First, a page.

Grandmother's heartbreaking Christmas Craigslist ad goes viral: 'You aren't alone'


An Oklahoma grandmother's heartbreaking request for company on Christmas went viral, sparking an ultimately successful search for the lonely woman.

The saga began last Wednesday when Carson Carlock, of Tulsa, Okla., came across an ad titled, "Anybody need a grandma for Christmas?" while scrolling through Craigslist looking for free items.

"I saw that post, and I was like, 'You know, that’s really sad,'" Carlock told KJRH.

In her short ad, the woman promises that in exchange for companions on Dec. 25, she will provide an array of services that might typically be offered by one's own grandmother.

"I have nobody and would really like to be part of a family," the tragic message began.

"I cook, and I can cook dinner. I'll even bring food & gifts for the kids!" it continued. "I have nobody and it really hurts. Let me be part of your family."

Carlock said he was deeply affected by the message, which reminded him of his own mother, who fell ill and died in 2018.

However, apparently not everyone who saw the ad looked upon the woman with as much sympathy — she later updated her post, writing that she had received a barrage of "messed up" messages accusing her of trying to take advantage of others.

"I'm not asking for anything," she said. "I'm (willing) to give and act like I'm trying to take!"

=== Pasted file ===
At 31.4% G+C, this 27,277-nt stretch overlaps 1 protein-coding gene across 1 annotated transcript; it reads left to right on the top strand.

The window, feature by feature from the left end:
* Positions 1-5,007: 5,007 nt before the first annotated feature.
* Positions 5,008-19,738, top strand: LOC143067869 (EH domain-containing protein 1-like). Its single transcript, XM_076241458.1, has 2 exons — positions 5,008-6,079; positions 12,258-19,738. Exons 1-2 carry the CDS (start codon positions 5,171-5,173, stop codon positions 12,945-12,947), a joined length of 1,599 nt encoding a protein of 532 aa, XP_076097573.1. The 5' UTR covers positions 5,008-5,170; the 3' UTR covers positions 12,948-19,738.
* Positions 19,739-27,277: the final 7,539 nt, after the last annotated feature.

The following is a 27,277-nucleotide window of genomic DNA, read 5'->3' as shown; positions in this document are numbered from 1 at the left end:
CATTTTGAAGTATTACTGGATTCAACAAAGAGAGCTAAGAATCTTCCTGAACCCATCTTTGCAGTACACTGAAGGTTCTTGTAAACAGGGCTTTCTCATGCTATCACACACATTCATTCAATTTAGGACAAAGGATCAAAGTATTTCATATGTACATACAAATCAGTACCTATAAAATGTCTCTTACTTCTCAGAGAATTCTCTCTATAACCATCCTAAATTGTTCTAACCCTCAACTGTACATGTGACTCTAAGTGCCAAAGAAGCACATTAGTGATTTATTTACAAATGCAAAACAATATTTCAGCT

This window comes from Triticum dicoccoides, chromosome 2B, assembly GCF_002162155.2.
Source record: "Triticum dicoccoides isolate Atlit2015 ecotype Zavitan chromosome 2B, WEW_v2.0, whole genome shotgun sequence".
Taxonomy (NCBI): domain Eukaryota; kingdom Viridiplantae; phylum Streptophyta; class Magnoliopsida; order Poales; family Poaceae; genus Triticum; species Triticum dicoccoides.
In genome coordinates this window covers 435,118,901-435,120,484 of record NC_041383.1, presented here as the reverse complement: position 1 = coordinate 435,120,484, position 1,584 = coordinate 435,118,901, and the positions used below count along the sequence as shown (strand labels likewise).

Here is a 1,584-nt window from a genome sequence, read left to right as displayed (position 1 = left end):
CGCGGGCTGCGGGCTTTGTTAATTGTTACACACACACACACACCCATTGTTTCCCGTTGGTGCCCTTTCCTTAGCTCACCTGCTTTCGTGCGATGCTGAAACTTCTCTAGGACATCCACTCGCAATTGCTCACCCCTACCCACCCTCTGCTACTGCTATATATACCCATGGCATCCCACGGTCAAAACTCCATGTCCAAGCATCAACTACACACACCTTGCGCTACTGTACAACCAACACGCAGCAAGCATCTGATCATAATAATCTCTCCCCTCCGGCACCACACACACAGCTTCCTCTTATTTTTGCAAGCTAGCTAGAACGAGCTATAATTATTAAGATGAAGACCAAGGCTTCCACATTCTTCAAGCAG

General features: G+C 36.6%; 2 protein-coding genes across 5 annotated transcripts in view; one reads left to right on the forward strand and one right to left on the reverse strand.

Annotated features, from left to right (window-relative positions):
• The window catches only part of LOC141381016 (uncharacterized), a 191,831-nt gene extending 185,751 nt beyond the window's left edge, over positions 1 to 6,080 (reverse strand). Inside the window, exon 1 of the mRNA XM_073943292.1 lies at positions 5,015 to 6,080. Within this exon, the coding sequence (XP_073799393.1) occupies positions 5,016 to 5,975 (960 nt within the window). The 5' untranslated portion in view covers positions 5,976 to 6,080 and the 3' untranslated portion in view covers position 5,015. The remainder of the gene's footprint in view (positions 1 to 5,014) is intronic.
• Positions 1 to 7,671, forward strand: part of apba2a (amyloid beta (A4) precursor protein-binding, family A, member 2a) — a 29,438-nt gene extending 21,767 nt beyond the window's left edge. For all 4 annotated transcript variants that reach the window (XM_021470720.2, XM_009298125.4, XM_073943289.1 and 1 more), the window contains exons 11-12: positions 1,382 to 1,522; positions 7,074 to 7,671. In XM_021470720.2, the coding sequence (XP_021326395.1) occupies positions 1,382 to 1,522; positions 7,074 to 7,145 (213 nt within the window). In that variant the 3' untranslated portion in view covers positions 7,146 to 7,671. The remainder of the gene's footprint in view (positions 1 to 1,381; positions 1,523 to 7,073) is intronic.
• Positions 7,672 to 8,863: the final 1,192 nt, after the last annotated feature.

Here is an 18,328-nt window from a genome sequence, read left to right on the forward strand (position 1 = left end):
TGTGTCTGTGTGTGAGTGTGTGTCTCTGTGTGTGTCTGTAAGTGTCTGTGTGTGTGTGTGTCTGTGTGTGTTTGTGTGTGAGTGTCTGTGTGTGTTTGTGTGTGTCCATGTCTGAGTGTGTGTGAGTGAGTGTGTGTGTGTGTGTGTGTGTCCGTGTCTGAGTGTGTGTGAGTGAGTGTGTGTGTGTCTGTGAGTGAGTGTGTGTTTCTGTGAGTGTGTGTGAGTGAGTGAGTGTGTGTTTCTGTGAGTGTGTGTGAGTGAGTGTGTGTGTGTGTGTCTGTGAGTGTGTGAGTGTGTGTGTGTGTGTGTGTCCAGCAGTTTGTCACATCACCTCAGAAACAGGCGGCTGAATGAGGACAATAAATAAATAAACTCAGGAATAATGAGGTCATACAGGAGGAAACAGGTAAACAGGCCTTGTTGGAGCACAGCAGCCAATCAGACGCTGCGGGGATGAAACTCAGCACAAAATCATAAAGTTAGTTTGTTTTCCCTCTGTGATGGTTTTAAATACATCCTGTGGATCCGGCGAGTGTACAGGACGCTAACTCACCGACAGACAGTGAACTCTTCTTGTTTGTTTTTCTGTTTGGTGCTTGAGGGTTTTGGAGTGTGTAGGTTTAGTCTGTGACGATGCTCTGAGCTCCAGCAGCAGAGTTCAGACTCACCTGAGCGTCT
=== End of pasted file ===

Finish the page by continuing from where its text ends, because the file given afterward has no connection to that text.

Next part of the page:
"Hope it makes you feel good!" she added. "Thanks for that extra shot of pain! Holidays are hard enough!"

She ended by saying she would "figure out" where to spend Christmas by herself before deleting the post entirely.

Devastated by the update, Carlock took to Facebook to ask the public to help him find the woman. His post quickly went viral, racking up more than 6,700 shares, plus dozens of kind offers to host the woman for Christmas or send her gifts and cards.

Luckily, after the post was covered by multiple local media outlets, the grandmother, who has been identified only as Carrie to protect her identity and her family, came forward and contacted Carlock.

Apparently, a rift between Carrie, who says she's in her 50s, and her daughter led to the grandma not being able to see her young granddaughter during the holidays.

"I just received an email from Grandma Carrie and she wishes to remain private because of personal family things and does not want to risk losing her grand daughter (sic) forever," he shared. "Let’s please respect her wish to remain unknown."

On Monday, after days of email correspondence, Carlock said he finally got to meet the woman at the center of the viral saga.

"Carrie is the most loving and sweet person, I wish I could share with you more about her but she has asked to keep it private," he wrote on Facebook. "She has absolutely loved all the offers and things you guys have said but she wants you to know she will not accept anything from anyone, just LOVE!"

Best of all? Carlock says he and Carrie are now planning to spend Christmas Day together, a move many internet users said would have made his late mother proud.

Carlock says he ultimately hopes that their story will encourage anyone in a similar position to Carrie to find the courage to ask for help.

"I just want you to know that you aren't alone," he told KJRH. "If you find yourself wanting to be a part of a family on Christmas, just reach out."

RELATED: This Chicago Christmas train lets you take a ride with Santa Claus: